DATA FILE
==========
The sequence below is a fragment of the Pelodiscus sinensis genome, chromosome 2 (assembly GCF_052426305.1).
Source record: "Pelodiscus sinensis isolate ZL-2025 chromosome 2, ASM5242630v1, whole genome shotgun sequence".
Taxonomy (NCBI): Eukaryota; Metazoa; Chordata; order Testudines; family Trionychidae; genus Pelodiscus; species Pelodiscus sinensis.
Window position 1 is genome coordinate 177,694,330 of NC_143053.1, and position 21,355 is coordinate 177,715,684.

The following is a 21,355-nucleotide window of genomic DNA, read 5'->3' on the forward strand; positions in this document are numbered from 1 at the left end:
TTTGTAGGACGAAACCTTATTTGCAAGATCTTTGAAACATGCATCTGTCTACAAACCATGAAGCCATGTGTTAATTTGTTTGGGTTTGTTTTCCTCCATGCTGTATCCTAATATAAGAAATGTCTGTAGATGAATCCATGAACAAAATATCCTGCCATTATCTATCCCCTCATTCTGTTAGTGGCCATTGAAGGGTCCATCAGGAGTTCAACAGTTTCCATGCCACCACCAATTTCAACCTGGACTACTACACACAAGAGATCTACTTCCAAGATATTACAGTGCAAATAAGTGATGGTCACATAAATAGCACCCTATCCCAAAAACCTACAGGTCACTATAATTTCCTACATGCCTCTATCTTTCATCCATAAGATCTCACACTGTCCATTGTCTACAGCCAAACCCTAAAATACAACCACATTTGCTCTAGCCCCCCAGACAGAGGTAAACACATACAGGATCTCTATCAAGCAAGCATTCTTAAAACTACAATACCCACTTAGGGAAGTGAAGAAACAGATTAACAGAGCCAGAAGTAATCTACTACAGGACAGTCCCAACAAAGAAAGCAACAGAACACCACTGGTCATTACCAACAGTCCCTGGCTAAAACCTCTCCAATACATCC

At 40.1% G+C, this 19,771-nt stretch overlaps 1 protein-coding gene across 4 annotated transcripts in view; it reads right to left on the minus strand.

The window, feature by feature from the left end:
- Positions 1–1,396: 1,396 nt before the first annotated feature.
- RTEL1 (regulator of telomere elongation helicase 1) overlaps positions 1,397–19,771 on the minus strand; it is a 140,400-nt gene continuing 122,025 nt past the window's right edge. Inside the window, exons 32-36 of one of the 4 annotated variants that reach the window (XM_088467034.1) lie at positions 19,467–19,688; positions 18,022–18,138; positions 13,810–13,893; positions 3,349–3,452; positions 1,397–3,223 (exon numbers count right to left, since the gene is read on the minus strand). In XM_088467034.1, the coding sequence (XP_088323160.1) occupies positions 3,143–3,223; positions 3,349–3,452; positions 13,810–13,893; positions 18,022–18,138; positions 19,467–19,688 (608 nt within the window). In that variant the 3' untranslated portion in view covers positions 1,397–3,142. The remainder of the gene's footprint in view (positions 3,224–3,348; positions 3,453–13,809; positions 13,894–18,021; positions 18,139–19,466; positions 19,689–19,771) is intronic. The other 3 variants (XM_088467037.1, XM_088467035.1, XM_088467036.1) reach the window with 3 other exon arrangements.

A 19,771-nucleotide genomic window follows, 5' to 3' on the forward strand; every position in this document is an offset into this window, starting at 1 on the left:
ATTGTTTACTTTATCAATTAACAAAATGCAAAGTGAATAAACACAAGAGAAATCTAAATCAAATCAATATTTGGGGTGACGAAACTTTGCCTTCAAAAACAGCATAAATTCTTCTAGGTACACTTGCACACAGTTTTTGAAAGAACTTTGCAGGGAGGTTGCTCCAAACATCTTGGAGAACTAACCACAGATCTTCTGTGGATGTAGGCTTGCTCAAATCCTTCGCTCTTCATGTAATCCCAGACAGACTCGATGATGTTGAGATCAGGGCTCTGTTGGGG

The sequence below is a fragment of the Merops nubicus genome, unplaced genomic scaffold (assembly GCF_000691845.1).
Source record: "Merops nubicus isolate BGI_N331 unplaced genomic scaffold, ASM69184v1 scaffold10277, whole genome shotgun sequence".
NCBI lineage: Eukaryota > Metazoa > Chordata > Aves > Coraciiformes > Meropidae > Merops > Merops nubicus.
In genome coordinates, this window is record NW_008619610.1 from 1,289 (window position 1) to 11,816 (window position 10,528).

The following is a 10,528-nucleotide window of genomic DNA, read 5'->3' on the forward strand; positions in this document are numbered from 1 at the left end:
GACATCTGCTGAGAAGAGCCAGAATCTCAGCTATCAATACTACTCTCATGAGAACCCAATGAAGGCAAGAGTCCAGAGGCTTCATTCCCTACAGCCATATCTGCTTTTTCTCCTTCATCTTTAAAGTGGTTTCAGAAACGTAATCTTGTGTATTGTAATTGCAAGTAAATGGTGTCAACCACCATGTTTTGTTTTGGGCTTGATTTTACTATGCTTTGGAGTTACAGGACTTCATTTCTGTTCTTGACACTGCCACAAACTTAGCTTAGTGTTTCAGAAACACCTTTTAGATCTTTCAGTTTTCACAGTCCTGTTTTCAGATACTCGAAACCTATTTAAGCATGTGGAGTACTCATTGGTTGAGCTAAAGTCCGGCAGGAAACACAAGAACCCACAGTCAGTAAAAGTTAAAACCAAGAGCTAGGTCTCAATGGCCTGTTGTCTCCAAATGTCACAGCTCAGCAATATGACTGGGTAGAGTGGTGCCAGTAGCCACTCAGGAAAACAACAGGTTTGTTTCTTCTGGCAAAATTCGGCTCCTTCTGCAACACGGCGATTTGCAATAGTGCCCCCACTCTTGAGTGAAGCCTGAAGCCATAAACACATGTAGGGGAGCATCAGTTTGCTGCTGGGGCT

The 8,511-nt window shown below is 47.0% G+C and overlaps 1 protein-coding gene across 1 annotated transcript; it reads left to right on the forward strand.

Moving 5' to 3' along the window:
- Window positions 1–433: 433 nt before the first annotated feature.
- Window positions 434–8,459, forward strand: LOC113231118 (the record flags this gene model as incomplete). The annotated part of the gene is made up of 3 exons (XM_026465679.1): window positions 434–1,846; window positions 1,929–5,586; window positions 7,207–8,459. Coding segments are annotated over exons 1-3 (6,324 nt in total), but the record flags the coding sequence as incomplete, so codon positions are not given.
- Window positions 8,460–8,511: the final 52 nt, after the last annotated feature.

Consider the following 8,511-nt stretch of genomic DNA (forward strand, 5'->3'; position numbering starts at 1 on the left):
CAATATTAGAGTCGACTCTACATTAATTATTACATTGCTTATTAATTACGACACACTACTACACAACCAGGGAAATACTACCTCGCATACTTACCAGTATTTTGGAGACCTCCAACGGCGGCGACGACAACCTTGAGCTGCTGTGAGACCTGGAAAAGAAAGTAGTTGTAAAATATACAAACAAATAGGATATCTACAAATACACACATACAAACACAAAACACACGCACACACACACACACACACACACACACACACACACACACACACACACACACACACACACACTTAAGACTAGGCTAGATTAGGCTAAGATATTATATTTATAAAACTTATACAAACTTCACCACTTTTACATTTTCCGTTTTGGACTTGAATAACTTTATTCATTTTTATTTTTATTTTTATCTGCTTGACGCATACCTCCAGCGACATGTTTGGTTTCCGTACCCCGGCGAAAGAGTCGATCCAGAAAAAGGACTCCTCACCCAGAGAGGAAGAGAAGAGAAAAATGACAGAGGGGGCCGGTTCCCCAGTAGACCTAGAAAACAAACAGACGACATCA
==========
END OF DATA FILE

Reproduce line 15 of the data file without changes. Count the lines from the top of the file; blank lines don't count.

NCBI lineage: Eukaryota > Metazoa > Chordata > Aves > Coraciiformes > Meropidae > Merops > Merops nubicus.